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A weekly roundup of higher-education news, from all corners of the globe. Delivered on Wednesdays.

From: The Chronicle of Higher Education

Subject: Global: Why Remote Learning Is So Hard for International Students

First Thought

Insights drawn weekly from Karin Fischer's global-education newsletter, latitude(s). Subscribe here.

As director of the English Language Support Office at Cornell University, Michelle Cox has a lot of expertise teaching international students and nonnative English speakers. Even so, when the university switched to online learning in the spring, Cox realized these students face additional complications in virtual classrooms. “The challenges are immense,” she said.

For starters, it’s important to remember that for many international students, Zoom is the first time they’re in an American classroom. It takes time to learn how to be a college student, but typically, international students have resources to help them learn the ropes that might not be readily apparent to an instructor.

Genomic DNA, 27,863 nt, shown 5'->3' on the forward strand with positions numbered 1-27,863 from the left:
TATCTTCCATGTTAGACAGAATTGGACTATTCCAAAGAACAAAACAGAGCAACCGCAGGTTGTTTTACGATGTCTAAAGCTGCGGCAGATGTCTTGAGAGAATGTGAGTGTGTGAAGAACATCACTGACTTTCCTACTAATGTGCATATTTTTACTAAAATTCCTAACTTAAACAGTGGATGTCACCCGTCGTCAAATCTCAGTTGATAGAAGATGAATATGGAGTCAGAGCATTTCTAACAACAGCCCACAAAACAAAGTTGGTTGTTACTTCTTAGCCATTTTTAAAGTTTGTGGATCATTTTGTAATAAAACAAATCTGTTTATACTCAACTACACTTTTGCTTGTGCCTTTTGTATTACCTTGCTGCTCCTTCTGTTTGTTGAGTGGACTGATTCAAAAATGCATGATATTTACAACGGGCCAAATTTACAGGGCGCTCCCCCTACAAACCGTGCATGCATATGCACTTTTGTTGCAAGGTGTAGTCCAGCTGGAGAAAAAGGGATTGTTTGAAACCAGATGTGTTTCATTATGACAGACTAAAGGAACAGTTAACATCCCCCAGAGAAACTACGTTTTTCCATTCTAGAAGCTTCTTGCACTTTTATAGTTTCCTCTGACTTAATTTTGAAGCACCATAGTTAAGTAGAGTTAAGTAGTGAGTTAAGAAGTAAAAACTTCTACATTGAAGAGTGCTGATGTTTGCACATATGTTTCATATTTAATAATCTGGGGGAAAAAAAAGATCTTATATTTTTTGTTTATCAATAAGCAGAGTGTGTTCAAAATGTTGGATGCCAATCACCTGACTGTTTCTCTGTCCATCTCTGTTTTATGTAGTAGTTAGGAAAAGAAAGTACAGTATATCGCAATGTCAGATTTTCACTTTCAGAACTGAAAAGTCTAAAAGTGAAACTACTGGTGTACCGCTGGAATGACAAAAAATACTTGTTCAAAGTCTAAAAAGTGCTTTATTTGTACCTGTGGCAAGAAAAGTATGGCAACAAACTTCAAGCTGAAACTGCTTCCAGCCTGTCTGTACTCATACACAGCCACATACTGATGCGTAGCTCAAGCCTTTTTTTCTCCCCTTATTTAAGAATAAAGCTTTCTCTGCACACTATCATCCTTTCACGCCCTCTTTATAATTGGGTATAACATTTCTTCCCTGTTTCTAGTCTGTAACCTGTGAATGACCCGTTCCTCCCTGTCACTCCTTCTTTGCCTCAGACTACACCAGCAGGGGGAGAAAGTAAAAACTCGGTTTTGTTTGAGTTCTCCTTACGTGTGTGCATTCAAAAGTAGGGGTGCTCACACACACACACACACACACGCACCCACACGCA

It can be harder for students to form support networks online, and harder for professors to know if a student is lost when courses are held asynchronously. There are other unique challenges, too. Karin outlines them — and shares some expert guidance on how to help international students find their footing — in this week's latitude(s).

The Reading List

  • A new report from a congressionally-appointed commission warns that China has sought to use students and researchers who go overseas to gain scientific knowledge to advance its military and geopolitical interests.
  • Japan is the latest country to increase vetting of visas for Chinese students and scientists amid growing worries about academic espionage and foreign interference.
  • The Trump administration will tighten visa rules for skilled workers that would, among other things, require workers to have a degree in the “specialty occupation” they apply for.

Featured on Chronicle.com

"Covid-19 struck swiftly and relatively suddenly. With climate change, however, we have had decades to prepare. And yet, institutions with the power to enact substantive change have dragged their feet."

—Matt Sehrsweeney, a master’s student at the University of Michigan studying environmental policy, writes that made grand statements about the climate crisis, but have "failed to pair these symbolic gestures with tangible action proportionate to the crisis at hand."

Read his essay in The Chronicle Review: Covid-19 Is Just the Warm-Up Act for Climate Disaster